Page:Tlingit Myths and Texts.djvu/72

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[bull. 39

daughter, for they had taken her inside. Then he became angry. They carried all sorts of things out there but in vain.

At last, about four days afterward, the girl's mother thought of the white hair that had belonged to her grandfather. In the morning she said to her husband, "We have that old hair in a box. What can we do with it? We ought to try a strategem with it. Suppose we put boards on the canoes, spread the hair all over them, and take it out." They did this, and, when they got to the cliff where their daughter used to be, they saw her sitting on the edge with her hair hanging over. They went close in. Then all the birds flew out to them, and each stuck a white hair in its head where you may see it at this day. The girl, however, remained where she was.

Then these birds flew in to the puffin chief and told him about the hair. They thought a great deal of it. Therefore the chief told them to carry the girl back to her father. But before she went he said to her, "If you are ever tired of staying with your father, come back to us." At that time she had a nose just like one of these birds, because she had wanted to be one of them.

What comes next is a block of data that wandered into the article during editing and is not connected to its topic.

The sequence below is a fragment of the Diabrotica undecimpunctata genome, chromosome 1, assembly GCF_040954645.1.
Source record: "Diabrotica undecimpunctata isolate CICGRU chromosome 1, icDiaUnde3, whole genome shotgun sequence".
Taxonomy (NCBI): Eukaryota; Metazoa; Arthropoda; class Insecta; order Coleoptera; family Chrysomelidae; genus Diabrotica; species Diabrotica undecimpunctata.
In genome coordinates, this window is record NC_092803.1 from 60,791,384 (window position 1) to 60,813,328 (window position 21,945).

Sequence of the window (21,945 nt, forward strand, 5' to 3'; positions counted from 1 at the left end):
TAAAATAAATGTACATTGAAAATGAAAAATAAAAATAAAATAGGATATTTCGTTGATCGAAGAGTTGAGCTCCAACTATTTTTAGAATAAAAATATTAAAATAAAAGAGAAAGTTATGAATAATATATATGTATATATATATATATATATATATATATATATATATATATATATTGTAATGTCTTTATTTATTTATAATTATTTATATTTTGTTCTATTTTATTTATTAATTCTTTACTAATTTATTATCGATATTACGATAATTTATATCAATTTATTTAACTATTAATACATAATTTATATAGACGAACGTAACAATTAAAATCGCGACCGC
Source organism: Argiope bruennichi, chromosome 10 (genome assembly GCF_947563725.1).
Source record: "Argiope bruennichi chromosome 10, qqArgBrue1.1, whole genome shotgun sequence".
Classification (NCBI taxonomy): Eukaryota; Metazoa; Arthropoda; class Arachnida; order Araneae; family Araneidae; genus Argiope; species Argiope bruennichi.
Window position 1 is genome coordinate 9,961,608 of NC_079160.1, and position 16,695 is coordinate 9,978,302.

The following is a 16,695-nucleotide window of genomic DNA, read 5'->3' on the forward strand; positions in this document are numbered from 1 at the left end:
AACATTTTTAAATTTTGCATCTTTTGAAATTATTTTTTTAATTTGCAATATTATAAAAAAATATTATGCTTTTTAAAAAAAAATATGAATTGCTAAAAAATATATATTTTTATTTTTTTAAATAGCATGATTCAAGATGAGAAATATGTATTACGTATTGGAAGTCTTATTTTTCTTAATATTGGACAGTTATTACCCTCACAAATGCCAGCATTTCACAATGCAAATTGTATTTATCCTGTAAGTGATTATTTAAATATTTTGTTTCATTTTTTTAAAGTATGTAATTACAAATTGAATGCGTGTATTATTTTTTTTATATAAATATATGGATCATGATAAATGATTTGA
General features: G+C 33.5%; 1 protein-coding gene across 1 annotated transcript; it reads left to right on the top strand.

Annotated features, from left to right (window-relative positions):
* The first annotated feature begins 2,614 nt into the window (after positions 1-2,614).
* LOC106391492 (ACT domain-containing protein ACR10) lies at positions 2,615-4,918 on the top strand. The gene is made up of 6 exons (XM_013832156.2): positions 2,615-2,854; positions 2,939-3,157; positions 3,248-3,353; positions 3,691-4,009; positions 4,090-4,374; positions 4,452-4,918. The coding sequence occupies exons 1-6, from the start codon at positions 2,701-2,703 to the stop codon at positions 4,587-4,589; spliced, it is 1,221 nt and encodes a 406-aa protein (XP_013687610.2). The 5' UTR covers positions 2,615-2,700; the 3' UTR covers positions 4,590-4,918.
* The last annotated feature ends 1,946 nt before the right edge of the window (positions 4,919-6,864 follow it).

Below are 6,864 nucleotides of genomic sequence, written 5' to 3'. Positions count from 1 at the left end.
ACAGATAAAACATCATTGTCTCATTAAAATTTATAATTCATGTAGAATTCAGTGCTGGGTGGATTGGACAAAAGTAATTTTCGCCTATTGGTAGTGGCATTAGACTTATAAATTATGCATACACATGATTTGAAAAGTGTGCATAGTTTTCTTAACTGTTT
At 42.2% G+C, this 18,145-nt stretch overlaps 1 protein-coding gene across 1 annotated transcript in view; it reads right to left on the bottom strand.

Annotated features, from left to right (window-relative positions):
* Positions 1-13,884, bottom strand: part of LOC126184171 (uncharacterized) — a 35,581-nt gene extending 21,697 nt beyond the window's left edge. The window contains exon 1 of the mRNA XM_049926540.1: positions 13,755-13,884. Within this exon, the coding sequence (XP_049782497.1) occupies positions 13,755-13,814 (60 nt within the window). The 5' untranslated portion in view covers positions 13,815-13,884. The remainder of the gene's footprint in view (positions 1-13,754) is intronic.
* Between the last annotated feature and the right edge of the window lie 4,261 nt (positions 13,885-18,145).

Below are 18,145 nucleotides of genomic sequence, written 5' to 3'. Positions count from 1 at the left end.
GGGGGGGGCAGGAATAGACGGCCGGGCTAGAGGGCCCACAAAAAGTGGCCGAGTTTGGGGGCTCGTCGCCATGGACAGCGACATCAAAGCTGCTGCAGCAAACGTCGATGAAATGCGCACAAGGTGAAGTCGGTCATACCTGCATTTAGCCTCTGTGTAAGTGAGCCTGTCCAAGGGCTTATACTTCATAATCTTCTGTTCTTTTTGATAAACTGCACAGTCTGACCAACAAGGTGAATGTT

The sea gull is also the slave of the puffin. Therefore the Huna people say that when anyone goes to that place it calls his name, because it was the slave of the puffin at the time when this woman was there.

Because some of their people were drowned at that island, all of the T!qldentan claim it. Later they built a house which they named after it.

26. STORY OF THE WAIN-HOUSE PEOPLE People came to a fort to live and began to kill bears, ground hogs, porcupines, mountain sheep, etc., with spears, and bows and arrows, laying the meat up in the fort. After they had killed some of these animals they would cut off their heads, set them up on sticks, and begin to sing for them.

There was a young man among them who had been put into a mountain-sheep's skin instead of a cradle as soon as he was born. When he grew older he was able to follow the mountain sheep to places where no one else could get, so he killed more than the others. He would also play and dance around the heads after they had been cut off and say, "I wish my head were cut off, too." Then people sang about it. Meanwhile the sheep were getting tired of losing so many of their number.

One day all the people went up to a mountain to hunt, and, finding a flock of sheep, began to chase them to a certain place where they could bunch all together. Suddenly this youth became separated from the other people, and on the very top of the mountain was met by a fine-looking man who shone all over and had a long white beard.